Federal Reserve Chairman Jerome Powell cast a bright picture of the US economy Wednesday and appeared to suggest that the Fed might consider a pause in its interest rate hikes next year to assess the impact of its credit tightening. Powell's comments ignited a rally on Wall Street, with the Dow surging more than 200 points after his remarks were released; it's up nearly 500 points as of this writing. Referring to the Fed's gradual increases in its benchmark rate, Powell said, "there is no preset policy path." Rather, he said, the Fed will assess the most recent economic and financial data in deciding whether or how fast to keep raising rates. The Fed has raised its benchmark short-term rate, now in a range of 2% to 2.25%, three times this year and is expected to do so again next month, reports the AP.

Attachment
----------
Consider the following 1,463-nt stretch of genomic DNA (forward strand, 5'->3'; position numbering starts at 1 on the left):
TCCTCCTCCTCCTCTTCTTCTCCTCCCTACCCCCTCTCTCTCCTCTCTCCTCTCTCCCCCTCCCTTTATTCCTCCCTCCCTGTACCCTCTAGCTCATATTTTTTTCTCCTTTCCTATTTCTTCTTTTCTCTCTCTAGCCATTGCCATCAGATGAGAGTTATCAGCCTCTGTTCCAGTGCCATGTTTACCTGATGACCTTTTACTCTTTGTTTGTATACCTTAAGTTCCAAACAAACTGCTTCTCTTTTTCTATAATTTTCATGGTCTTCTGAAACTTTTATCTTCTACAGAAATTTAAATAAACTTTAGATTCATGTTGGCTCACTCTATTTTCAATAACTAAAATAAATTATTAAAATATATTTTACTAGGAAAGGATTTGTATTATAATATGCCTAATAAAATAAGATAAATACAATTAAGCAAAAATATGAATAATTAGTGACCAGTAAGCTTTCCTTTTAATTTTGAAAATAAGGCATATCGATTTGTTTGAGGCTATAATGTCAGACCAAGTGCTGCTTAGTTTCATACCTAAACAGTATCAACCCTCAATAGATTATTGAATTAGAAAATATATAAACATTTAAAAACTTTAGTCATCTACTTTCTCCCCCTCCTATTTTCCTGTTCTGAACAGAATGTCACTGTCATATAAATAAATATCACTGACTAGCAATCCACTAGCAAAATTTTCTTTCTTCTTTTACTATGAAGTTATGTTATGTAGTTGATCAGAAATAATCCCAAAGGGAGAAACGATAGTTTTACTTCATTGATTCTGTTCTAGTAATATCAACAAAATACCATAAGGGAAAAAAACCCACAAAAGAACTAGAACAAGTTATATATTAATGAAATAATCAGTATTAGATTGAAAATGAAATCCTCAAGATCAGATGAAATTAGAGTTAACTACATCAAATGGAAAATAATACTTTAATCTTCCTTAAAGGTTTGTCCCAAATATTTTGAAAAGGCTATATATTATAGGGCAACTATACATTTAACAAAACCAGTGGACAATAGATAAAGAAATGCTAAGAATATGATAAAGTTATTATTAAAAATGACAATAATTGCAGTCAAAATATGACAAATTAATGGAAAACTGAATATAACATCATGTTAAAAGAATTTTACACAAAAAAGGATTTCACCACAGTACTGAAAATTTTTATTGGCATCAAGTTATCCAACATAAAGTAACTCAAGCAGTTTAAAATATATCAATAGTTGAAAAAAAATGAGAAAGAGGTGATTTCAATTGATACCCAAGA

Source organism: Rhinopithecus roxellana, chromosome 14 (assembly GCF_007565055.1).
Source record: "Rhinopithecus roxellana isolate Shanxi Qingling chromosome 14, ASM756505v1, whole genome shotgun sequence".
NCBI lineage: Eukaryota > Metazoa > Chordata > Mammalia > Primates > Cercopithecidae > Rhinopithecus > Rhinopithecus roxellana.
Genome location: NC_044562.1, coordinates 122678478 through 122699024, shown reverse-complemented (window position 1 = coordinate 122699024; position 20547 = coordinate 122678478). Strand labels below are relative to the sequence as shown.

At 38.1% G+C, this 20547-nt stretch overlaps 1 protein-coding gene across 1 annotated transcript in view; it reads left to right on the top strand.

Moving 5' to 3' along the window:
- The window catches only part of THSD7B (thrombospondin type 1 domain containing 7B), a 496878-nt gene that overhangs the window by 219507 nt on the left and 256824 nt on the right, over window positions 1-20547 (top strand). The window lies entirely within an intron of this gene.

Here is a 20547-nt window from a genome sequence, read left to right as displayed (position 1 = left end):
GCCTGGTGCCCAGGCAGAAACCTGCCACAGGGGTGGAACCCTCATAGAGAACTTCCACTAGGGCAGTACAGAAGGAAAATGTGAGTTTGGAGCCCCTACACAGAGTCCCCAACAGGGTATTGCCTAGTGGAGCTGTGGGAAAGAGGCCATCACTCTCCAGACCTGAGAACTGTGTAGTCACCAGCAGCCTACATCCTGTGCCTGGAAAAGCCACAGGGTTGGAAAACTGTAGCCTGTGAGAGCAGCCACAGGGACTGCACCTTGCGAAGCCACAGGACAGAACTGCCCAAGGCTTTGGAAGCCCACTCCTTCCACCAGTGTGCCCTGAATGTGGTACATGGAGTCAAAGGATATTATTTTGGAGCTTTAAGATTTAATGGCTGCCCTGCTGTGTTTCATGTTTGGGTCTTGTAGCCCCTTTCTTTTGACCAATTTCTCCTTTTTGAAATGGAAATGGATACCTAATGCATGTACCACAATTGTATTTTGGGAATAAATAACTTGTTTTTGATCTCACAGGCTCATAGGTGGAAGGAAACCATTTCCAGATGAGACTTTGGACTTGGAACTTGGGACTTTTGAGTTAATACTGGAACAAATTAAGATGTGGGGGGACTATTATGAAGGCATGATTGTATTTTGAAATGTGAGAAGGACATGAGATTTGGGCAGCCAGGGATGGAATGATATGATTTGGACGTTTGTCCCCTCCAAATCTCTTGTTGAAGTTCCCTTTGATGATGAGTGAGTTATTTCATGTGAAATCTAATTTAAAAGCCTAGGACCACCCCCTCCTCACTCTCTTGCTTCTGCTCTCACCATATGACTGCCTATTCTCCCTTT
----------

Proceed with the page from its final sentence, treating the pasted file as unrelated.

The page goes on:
The chairman also suggested that interest rates appear to be just below the level the Fed calls "neutral," where they are thought to neither stimulate growth nor impede it. That contrasted with a remark Powell made in October that the Fed's policy rate was still well below neutral. That remark had unsettled investors who feared it signaled that the Fed would continue raising rates well into the coming months. Speaking to the Economic Club of New York, the Fed chairman also said that while some corporate debt loads have reached riskier levels, "we do not see dangerous excesses in the stock market." He added that the Fed regards no major asset class as significantly inflated, "as some did, for example, in the late 1990s dot-com boom or the pre-crisis credit boom." (Trump wasn't too pleased with Powell yesterday, though.)